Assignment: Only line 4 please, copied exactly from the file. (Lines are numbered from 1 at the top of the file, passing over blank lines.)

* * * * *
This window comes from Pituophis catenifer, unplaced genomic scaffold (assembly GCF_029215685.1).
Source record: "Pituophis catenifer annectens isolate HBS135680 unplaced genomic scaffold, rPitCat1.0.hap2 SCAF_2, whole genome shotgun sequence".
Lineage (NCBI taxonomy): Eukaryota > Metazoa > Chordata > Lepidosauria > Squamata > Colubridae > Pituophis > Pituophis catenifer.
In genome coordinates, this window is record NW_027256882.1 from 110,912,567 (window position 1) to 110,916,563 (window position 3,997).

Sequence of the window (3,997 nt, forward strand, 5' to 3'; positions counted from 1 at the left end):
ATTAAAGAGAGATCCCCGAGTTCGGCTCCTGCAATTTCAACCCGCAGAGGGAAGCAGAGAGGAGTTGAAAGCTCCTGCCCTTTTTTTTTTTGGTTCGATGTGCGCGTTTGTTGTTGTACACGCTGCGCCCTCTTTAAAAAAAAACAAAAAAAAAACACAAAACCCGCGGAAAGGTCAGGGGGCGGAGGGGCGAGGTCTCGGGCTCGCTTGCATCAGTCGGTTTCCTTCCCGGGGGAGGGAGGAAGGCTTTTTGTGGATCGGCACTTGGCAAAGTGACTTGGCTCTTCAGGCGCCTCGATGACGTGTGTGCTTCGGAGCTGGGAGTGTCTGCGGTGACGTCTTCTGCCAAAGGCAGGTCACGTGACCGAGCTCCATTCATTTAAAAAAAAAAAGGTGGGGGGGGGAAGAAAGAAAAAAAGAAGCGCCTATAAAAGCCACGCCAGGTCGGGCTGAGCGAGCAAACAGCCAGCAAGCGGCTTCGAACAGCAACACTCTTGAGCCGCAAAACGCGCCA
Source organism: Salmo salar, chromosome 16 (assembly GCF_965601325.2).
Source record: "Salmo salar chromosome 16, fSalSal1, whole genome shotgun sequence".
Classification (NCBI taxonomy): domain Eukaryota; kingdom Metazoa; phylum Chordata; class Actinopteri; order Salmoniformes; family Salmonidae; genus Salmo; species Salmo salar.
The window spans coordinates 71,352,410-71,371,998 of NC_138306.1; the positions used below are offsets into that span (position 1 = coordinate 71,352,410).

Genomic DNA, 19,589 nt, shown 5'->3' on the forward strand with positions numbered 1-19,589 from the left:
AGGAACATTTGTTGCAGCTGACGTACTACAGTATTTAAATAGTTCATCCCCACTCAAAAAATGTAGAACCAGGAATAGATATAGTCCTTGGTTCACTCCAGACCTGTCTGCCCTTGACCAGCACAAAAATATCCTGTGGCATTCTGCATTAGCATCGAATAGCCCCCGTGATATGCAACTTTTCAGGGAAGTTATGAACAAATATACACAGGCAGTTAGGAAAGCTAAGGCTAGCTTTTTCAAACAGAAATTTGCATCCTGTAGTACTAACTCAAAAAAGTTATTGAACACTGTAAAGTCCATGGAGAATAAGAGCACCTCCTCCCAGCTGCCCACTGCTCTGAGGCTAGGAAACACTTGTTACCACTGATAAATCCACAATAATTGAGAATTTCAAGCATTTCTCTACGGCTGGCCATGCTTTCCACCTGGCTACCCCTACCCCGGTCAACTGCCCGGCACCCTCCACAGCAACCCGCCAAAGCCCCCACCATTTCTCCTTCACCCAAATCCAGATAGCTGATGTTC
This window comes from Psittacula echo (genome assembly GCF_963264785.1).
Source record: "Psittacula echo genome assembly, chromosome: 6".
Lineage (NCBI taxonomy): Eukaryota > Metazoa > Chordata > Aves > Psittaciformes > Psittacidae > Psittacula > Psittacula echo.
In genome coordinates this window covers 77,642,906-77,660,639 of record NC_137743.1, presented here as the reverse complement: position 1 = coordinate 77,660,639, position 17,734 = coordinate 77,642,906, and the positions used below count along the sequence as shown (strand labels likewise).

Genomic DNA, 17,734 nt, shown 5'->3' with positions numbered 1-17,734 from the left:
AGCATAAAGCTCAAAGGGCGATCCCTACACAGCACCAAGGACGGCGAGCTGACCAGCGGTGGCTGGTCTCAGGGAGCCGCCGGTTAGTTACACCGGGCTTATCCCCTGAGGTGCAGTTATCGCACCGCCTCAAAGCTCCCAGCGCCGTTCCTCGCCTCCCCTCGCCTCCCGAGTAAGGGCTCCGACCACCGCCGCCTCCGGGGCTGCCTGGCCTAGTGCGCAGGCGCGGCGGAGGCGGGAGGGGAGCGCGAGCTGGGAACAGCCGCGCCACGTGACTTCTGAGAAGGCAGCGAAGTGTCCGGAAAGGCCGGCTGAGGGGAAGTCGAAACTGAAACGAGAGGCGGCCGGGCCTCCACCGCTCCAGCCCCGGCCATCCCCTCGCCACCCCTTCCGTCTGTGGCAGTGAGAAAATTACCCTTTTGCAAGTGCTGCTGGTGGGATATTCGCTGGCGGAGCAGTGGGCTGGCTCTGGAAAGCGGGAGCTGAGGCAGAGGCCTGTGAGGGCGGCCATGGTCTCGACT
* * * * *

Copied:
In genome coordinates, this window is record NW_027256882.1 from 110,912,567 (window position 1) to 110,916,563 (window position 3,997).